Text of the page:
Merck Mercuriadis is the Founder and CEO of the Hipgnosis Songs Fund LTD, a £1.2 billion market cap FTSE 250 Song Management company which currently houses over 60,000 songs, including Single Ladies (Put a Ring On It), Sweet Dreams (Are Made of This), We Are Family, Le Freak and Don’t Stop Believin’, among other hit songs.
Mercuriadis is the Canadian-born music business veteran whose name, well-known and legendary to those in the music industry, has now become familiar to the financial sector as well. In less than three years, he has steered Hipgnosis Songs Fund, Ltd.—a publicly traded, UK- based company invested in music publishing—to a leading position in a global market, building on a career’s worth of successful growth and defying trends at a time when words like “lockdown” and “pandemic” are commonly heard. In 2020, Mercuriadis remains one of the few music business leaders who excelled at positions in record companies and in artist management, surviving—in fact, thriving—through the most dramatic of shifts in music styles and technology from the analogue days of the 1980s—from LPs and CDs, to the mp3 files and streaming of today’s digital world. His credits range from head of A&R at Virgin Records in 1986—a position he achieved in his first three years in the business—to running an international management agency, spearheading chart-topping discs by the likes of Morrissey, Kelly Osbourne, and Iron Maiden, to guiding the careers of Beyoncé, Elton John, Guns’N’Roses, Robert Plant, Macy Gray, Mary J. Blige, Joss Stone, Jane’s Addiction, and many others. Most recently Mercuriadis was awarded an honorary Professorship at the prestigious Royal Northern College of Music in Manchester, England.
In 1986, Mercuriadis co-founded Sanctuary Music (UK), which grew to become one of the most formidable independent artist management/booking/promotion firms in music history. He helped run and revive a number of record labels as well. Since departing Sanctuary in 2006, while continuing to personally manage major stars including, most notably, Nile Rodgers & CHIC, and working with major songwriters like Diane Warren and The Dream.
In 2017, Mercuriadis realized the most ambitious project of his career—forming Hipgnosis Songs Fund, Ltd., an artist- and songwriter-focused “song management” company aimed at investing in song catalogues with the goal of both protecting the financial interests and empowering the role of music creators in the burgeoning streaming model of the music industry. In June 2018 Hipgnosis went public, securing $260 million in funding with which to build its vision.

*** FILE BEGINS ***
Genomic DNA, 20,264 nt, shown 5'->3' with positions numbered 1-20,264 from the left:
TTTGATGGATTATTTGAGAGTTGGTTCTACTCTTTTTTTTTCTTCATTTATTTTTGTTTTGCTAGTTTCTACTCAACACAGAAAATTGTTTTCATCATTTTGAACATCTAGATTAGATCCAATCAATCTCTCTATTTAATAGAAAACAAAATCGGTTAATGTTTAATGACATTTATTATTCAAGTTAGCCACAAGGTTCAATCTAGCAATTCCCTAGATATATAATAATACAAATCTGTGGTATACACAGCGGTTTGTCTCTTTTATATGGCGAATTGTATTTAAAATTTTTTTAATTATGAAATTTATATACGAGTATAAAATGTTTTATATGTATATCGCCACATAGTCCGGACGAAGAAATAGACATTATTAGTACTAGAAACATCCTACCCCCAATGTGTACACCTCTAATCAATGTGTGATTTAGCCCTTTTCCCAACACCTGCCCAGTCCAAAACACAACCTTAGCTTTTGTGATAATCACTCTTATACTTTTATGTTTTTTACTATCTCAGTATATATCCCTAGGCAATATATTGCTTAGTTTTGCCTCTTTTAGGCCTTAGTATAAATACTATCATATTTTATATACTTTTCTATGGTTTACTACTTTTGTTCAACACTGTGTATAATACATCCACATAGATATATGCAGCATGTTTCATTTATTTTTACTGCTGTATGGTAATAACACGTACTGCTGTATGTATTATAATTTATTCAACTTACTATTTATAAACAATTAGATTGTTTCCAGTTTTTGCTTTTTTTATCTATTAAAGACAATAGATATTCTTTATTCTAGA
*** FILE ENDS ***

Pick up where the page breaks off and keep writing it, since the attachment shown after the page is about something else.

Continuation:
Mercuriadis made his name challenging the status quo with bold predictions and revolutionary ideas, being a visionary and a disruptor who was driven by a core belief—that the music, and the music creators, held the enduring value of the industry. As he explains: “The truth is that I don’t care whether someone wants to hear music that I’m involved with on music streaming services or on vinyl album, a CD, a cassette, or wants to buy a T-shirt, or go to the concert. What I care about is getting the music and the musicians the respect they deserve and that they
Merck Mercuriadis is the Founder and CEO of the Hipgnosis Songs Fund LTD, a £1.2 billion
market cap FTSE 250 Song Management company which currently houses over 60,000 songs,
including Single Ladies (Put a Ring On It), Sweet Dreams (Are Made of This), We Are Family, Le
Freak and Don’t Stop Believin’, among other hit songs.
earn what they should so they can continue doing what they do, making music that matters and stands the test of time, and keep the fires burning.”
It’s the same philosophy that now leads Mercuriadis on his current path, and continues to draw the top-tier of songwriting talent and blue-ribbon song catalogs to Hipgnosis. As Bloomberg News reported in July (2020), he continues to “leverage his experience in the music business to match two seemingly disparate worlds: that of songwriters and artists…and that of investors— big or small—hungry for yield.”
Mercuriadis is no stranger to the notion of yoking what many still regard as opposing forces: creative and musical on one side, financial and commercial on the other. To him, they have been symbiotic, growth industries, and continue to be—even in the most challenging of times.